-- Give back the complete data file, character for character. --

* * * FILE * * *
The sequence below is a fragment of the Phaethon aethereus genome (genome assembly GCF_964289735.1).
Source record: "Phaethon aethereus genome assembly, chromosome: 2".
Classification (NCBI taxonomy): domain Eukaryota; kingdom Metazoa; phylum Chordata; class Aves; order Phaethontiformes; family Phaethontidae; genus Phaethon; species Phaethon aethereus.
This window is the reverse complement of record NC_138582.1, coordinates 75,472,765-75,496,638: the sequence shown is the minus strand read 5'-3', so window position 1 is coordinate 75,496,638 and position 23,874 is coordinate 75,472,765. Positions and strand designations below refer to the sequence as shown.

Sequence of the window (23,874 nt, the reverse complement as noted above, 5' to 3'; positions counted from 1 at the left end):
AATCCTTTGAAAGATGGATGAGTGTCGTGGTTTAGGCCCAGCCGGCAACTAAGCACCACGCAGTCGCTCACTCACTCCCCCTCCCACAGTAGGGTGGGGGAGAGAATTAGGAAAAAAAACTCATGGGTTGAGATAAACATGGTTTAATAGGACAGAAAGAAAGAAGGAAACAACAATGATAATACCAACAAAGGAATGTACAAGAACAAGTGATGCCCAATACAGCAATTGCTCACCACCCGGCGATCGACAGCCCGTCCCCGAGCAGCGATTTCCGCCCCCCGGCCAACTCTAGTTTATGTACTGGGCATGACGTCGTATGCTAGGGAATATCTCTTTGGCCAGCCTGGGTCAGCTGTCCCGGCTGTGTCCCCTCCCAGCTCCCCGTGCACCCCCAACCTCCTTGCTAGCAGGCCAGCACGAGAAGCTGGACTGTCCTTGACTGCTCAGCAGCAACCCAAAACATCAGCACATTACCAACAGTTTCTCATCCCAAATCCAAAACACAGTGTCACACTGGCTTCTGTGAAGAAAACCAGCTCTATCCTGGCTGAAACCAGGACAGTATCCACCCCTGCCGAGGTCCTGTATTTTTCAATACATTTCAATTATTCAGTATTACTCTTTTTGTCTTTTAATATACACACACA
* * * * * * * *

The sequence below is a fragment of the Phaethon aethereus genome (genome assembly GCF_964289735.1).
Source record: "Phaethon aethereus genome assembly, chromosome: 2".
Classification (NCBI taxonomy): domain Eukaryota; kingdom Metazoa; phylum Chordata; class Aves; order Phaethontiformes; family Phaethontidae; genus Phaethon; species Phaethon aethereus.
This window is the reverse complement of record NC_138582.1, coordinates 75,472,765-75,496,638: the sequence shown is the minus strand read 5'-3', so window position 1 is coordinate 75,496,638 and position 23,874 is coordinate 75,472,765. Positions and strand designations below refer to the sequence as shown.

Sequence of the window (23,874 nt, the reverse complement as noted above, 5' to 3'; positions counted from 1 at the left end):
AATCCTTTGAAAGATGGATGAGTGTCGTGGTTTAGGCCCAGCCGGCAACTAAGCACCACGCAGTCGCTCACTCACTCCCCCTCCCACAGTAGGGTGGGGGAGAGAATTAGGAAAAAAAACTCATGGGTTGAGATAAACATGGTTTAATAGGACAGAAAGAAAGAAGGAAACAACAATGATAATACCAACAAAGGAATGTACAAGAACAAGTGATGCCCAATACAGCAATTGCTCACCACCCGGCGATCGACAGCCCGTCCCCGAGCAGCGATTTCCGCCCCCCGGCCAACTCTAGTTTATGTACTGGGCATGACGTCGTATGCTAGGGAATATCTCTTTGGCCAGCCTGGGTCAGCTGTCCCGGCTGTGTCCCCTCCCAGCTCCCCGTGCACCCCCAACCTCCTTGCTAGCAGGCCAGCACGAGAAGCTGGACTGTCCTTGACTGCTCAGCAGCAACCCAAAACATCAGCACATTACCAACAGTTTCTCATCCCAAATCCAAAACACAGTGTCACACTGGCTTCTGTGAAGAAAACCAGCTCTATCCTGGCTGAAACCAGGACAGTATCCACCCCTGCCGAGGTCCTGTATTTTTCAATACATTTCAATTATTCAGTATTACTCTTTTTGTCTTTTAATATACACACACA